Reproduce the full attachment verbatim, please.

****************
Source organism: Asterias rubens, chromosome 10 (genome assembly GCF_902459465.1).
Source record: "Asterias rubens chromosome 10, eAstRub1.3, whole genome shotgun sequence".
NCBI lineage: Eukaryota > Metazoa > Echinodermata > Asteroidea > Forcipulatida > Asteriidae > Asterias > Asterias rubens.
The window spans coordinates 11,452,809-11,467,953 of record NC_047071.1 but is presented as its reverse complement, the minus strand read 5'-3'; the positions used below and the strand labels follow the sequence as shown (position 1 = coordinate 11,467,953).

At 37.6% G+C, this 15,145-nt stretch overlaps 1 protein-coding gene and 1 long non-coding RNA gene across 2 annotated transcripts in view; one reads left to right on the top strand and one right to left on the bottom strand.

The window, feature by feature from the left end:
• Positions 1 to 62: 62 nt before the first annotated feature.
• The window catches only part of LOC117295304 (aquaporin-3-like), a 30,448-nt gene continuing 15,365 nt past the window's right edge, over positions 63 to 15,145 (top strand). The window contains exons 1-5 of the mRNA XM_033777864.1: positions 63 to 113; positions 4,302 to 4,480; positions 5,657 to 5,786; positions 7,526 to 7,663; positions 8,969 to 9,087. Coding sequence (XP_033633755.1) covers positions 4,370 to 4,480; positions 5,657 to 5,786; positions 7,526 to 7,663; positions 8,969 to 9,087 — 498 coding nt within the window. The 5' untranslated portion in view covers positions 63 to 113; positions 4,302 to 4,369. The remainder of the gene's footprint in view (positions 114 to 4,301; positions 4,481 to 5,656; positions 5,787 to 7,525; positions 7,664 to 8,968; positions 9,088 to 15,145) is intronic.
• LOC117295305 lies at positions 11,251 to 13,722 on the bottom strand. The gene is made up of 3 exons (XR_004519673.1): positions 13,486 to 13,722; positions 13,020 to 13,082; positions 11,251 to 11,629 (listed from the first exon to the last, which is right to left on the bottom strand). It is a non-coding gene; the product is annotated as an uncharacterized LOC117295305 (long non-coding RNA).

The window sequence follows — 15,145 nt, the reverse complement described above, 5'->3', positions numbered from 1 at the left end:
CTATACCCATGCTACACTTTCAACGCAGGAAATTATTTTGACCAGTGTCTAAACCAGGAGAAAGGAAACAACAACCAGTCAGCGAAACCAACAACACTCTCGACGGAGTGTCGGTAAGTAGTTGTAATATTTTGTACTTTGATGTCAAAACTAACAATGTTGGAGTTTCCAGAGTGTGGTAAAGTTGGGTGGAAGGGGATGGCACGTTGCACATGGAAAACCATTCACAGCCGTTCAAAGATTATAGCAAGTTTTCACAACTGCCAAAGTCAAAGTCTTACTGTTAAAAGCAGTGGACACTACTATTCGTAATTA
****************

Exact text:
Source organism: Asterias rubens, chromosome 10 (genome assembly GCF_902459465.1).
Source record: "Asterias rubens chromosome 10, eAstRub1.3, whole genome shotgun sequence".
NCBI lineage: Eukaryota > Metazoa > Echinodermata > Asteroidea > Forcipulatida > Asteriidae > Asterias > Asterias rubens.
The window spans coordinates 11,452,809-11,467,953 of record NC_047071.1 but is presented as its reverse complement, the minus strand read 5'-3'; the positions used below and the strand labels follow the sequence as shown (position 1 = coordinate 11,467,953).

At 37.6% G+C, this 15,145-nt stretch overlaps 1 protein-coding gene and 1 long non-coding RNA gene across 2 annotated transcripts in view; one reads left to right on the top strand and one right to left on the bottom strand.

The window, feature by feature from the left end:
• Positions 1 to 62: 62 nt before the first annotated feature.
• The window catches only part of LOC117295304 (aquaporin-3-like), a 30,448-nt gene continuing 15,365 nt past the window's right edge, over positions 63 to 15,145 (top strand). The window contains exons 1-5 of the mRNA XM_033777864.1: positions 63 to 113; positions 4,302 to 4,480; positions 5,657 to 5,786; positions 7,526 to 7,663; positions 8,969 to 9,087. Coding sequence (XP_033633755.1) covers positions 4,370 to 4,480; positions 5,657 to 5,786; positions 7,526 to 7,663; positions 8,969 to 9,087 — 498 coding nt within the window. The 5' untranslated portion in view covers positions 63 to 113; positions 4,302 to 4,369. The remainder of the gene's footprint in view (positions 114 to 4,301; positions 4,481 to 5,656; positions 5,787 to 7,525; positions 7,664 to 8,968; positions 9,088 to 15,145) is intronic.
• LOC117295305 lies at positions 11,251 to 13,722 on the bottom strand. The gene is made up of 3 exons (XR_004519673.1): positions 13,486 to 13,722; positions 13,020 to 13,082; positions 11,251 to 11,629 (listed from the first exon to the last, which is right to left on the bottom strand). It is a non-coding gene; the product is annotated as an uncharacterized LOC117295305 (long non-coding RNA).

The window sequence follows — 15,145 nt, the reverse complement described above, 5'->3', positions numbered from 1 at the left end:
CTATACCCATGCTACACTTTCAACGCAGGAAATTATTTTGACCAGTGTCTAAACCAGGAGAAAGGAAACAACAACCAGTCAGCGAAACCAACAACACTCTCGACGGAGTGTCGGTAAGTAGTTGTAATATTTTGTACTTTGATGTCAAAACTAACAATGTTGGAGTTTCCAGAGTGTGGTAAAGTTGGGTGGAAGGGGATGGCACGTTGCACATGGAAAACCATTCACAGCCGTTCAAAGATTATAGCAAGTTTTCACAACTGCCAAAGTCAAAGTCTTACTGTTAAAAGCAGTGGACACTACTATTCGTAATTA